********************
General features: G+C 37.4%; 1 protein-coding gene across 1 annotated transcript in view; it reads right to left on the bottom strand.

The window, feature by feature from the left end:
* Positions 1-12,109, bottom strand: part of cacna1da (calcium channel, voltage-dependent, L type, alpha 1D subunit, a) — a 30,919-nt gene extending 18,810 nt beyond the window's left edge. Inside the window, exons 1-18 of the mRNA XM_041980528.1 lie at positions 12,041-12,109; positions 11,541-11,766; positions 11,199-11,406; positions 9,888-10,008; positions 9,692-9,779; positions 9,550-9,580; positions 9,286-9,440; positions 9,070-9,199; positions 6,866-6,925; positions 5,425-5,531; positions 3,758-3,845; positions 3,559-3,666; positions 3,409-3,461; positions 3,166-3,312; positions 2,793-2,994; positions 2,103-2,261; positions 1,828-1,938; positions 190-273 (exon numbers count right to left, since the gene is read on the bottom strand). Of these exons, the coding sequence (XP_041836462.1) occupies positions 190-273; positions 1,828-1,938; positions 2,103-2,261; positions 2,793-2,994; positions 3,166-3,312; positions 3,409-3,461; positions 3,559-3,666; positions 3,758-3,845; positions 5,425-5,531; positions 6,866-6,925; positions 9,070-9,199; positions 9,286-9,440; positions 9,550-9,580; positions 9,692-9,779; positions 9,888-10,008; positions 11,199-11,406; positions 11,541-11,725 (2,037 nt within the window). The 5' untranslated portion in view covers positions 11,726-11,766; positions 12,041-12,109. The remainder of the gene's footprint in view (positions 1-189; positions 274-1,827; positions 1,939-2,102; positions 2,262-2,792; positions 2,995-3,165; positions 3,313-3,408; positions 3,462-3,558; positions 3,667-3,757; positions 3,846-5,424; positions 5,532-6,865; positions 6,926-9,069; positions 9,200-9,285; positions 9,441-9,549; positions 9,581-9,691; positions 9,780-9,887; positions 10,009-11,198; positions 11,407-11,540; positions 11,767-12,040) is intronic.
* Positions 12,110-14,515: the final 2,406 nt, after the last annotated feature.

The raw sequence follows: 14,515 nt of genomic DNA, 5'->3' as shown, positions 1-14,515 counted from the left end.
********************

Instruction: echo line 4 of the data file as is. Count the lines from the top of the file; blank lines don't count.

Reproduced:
* Positions 12,110-14,515: the final 2,406 nt, after the last annotated feature.